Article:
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Recent Graduate's Travels Continue With Selection As Luce Scholar

March 6, 2001
Contact: Bill Giduz 704/894-2244 or bigiduz@davidson.edu

Jason Prince
Prince in Cambridge University graduation garb proudly displays the M.Phil. he earned there last year as a Davidson College Smith Scholar.

Jason E. Prince's long trip back to Boise has been extended by a few thousand miles by his recent selection as a Henry Luce Foundation 2001-2002 Luce Scholar.

The highly competitive scholarship will allow this outstanding 1999 Davidson graduate, who spent a postgraduate year studying at Cambridge University in England as the college's first W. Thomas Smith Scholar, to spend next year immersed in an Asian culture.

Prince, who plans to pursue a career in law "looking toward civic leadership roles" has been working since September in Washington, D.C., as a legislative correspondent to Idaho Senator Mike Crapo. He received an M.Phil. degree in land economy in July from Cambridge. He said the degree combined the study of law, economics, public policy in addressing environmental and resource management issues.

The Luce Scholarship will take him even farther from his hometown, but Prince insists that his goal has always been to return to Boise to apply his experiences from around the world to the needs of the people of Idaho. "I've had some wonderful opportunities to broaden my global perspective, and I intend to take those back to Boise some day," he said. "Asia is obviously one of the most rapidly developing regions in the world, and looking down the road it'll be useful to have experience in an Asian culture and some knowledge of the language in whatever profession I choose."

The Luce Scholars Program was founded in 1974, and now offers 18 young Americans a cultural immersion experience in Asia designed both to broaden their professional perspectives and to sharpen their perspectives on Asia, America, and themselves. Scholarship candidates are nominated by sixty-seven colleges and universities across the nation.

Participants experience Asian life on a personal basis by working alongside Asian contemporaries in an internship and living among them. None of the participants is formally enrolled as a student in a college or university, and no academic credit is extended. Prince said he has requested to live in Tokyo and serve as an aide to a member of the Japanese Diet, that country's national legislative body. The foundation honors the scholars' internship requests as much as possible.

The program begins in August with an orientation in the United States. After about three months in Asia, the scholars come together in Hong Kong for further orientation. At the end of the program year in July, Prince and his fellow scholars will present their final reports at a wrap-up session on the island of Bali.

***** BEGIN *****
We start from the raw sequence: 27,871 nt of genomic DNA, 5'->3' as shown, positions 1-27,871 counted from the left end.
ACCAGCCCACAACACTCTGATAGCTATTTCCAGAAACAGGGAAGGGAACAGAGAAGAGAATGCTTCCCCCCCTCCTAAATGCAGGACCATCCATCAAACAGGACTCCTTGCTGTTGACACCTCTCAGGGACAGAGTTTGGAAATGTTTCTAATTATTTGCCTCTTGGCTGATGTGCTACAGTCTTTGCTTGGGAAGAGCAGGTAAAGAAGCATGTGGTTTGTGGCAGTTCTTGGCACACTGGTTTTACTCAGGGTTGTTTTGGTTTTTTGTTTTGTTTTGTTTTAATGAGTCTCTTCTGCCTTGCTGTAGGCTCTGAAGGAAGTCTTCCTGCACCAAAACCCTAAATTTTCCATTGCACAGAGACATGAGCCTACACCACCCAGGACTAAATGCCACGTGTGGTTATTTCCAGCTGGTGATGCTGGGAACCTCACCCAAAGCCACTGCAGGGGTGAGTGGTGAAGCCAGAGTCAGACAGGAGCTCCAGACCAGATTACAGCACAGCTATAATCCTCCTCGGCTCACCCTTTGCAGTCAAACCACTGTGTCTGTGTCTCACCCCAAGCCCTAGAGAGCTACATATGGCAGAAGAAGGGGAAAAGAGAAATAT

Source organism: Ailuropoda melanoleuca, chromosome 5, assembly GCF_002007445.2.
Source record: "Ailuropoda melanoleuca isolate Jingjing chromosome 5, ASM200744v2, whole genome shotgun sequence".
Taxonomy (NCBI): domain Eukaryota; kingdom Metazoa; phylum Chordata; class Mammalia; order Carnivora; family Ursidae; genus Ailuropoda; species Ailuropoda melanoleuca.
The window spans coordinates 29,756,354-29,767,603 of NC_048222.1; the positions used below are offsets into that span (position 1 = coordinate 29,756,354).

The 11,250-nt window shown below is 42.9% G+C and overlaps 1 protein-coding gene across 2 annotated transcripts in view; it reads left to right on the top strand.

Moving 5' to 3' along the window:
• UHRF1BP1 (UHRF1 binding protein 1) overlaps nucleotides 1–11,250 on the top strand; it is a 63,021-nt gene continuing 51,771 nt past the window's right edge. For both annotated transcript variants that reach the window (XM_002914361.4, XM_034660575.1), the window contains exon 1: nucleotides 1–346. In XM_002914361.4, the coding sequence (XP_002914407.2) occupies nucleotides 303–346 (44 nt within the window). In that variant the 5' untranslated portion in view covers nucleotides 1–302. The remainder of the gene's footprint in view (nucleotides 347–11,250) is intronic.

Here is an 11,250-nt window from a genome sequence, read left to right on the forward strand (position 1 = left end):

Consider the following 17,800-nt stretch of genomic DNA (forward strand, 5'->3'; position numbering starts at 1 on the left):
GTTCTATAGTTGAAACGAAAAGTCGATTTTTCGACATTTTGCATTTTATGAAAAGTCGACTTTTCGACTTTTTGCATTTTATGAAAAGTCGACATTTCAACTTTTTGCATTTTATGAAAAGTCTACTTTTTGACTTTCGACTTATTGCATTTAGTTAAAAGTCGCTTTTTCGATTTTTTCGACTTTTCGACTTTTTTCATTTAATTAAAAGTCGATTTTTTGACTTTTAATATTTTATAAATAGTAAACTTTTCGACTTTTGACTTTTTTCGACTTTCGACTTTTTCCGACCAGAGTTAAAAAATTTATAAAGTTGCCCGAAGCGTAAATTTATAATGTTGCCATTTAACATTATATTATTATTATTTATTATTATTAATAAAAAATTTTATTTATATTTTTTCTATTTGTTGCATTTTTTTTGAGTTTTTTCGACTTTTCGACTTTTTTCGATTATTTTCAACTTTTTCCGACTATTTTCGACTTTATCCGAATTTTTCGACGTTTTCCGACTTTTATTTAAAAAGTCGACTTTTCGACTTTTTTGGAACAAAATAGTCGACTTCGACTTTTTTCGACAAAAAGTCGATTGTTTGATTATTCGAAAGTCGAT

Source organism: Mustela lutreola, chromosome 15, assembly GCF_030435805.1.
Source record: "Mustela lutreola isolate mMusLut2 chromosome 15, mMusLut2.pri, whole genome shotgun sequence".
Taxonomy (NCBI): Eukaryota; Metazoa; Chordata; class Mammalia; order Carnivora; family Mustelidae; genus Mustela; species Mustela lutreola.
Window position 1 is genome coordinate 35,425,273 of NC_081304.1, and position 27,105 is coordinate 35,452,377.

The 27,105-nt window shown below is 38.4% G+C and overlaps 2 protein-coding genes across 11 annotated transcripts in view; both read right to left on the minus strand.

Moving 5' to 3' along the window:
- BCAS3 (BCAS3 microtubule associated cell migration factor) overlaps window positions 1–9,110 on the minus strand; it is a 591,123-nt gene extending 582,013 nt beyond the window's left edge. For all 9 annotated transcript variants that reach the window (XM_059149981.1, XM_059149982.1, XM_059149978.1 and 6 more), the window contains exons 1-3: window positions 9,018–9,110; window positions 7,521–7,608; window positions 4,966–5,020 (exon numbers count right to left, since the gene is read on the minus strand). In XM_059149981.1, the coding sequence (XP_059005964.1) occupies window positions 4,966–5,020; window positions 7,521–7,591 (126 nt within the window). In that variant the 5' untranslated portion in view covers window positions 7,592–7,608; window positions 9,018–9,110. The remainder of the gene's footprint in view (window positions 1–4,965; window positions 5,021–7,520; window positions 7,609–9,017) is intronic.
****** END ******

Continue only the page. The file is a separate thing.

Following his Luce year, Prince said he intends to attend law school, then practice law privately in Idaho and look for civic leadership opportunities.

Prince compiled an outstanding record of success at Davidson. He was named as one of 20 national USA Today "All USA Academic All-Americans," during his senior year, and was a regional finalist for the Rhodes Scholarship.

He was a varsity swimmer all four years of his college career, and was elected by teammates as co-captain of the team for two years. He was recently elected as Executive Vice-Chair of the Athletes' Executive Committee of USA Swimming, an organization which represents more than 240,000 competitive swimmers from the novice to Olympic levels. The title includes a seat on the USA Swimming Board of Directors. He formerly served on the organization as vice president of the athletes' executive committee, and as editor of its journal, "The Athletes' Quarterly."

He is fluent in Spanish and did volunteer work in Charlotte's Hispanic community. He founded the Davidson High School Mentoring Program to assist mentally and physically handicapped students, and wrote a policy paper for a Davidson political science class about the availability of legal aid to illegal aliens, particularly in Idaho. He was a resident advisor in a residence hall, and served as a hall counselor for freshman students.

Davidson is a highly selective independent liberal arts college for 1,600 students. Since its establishment in 1837, the college has graduated 23 Rhodes Scholars and is consistently ranked among the top liberal arts colleges in the country by U.S. News and World Report magazine. Davidson recently launched "Let Learning Be Cherished," a $250 million campaign in support of student financial assistance, academic resources, and community life.

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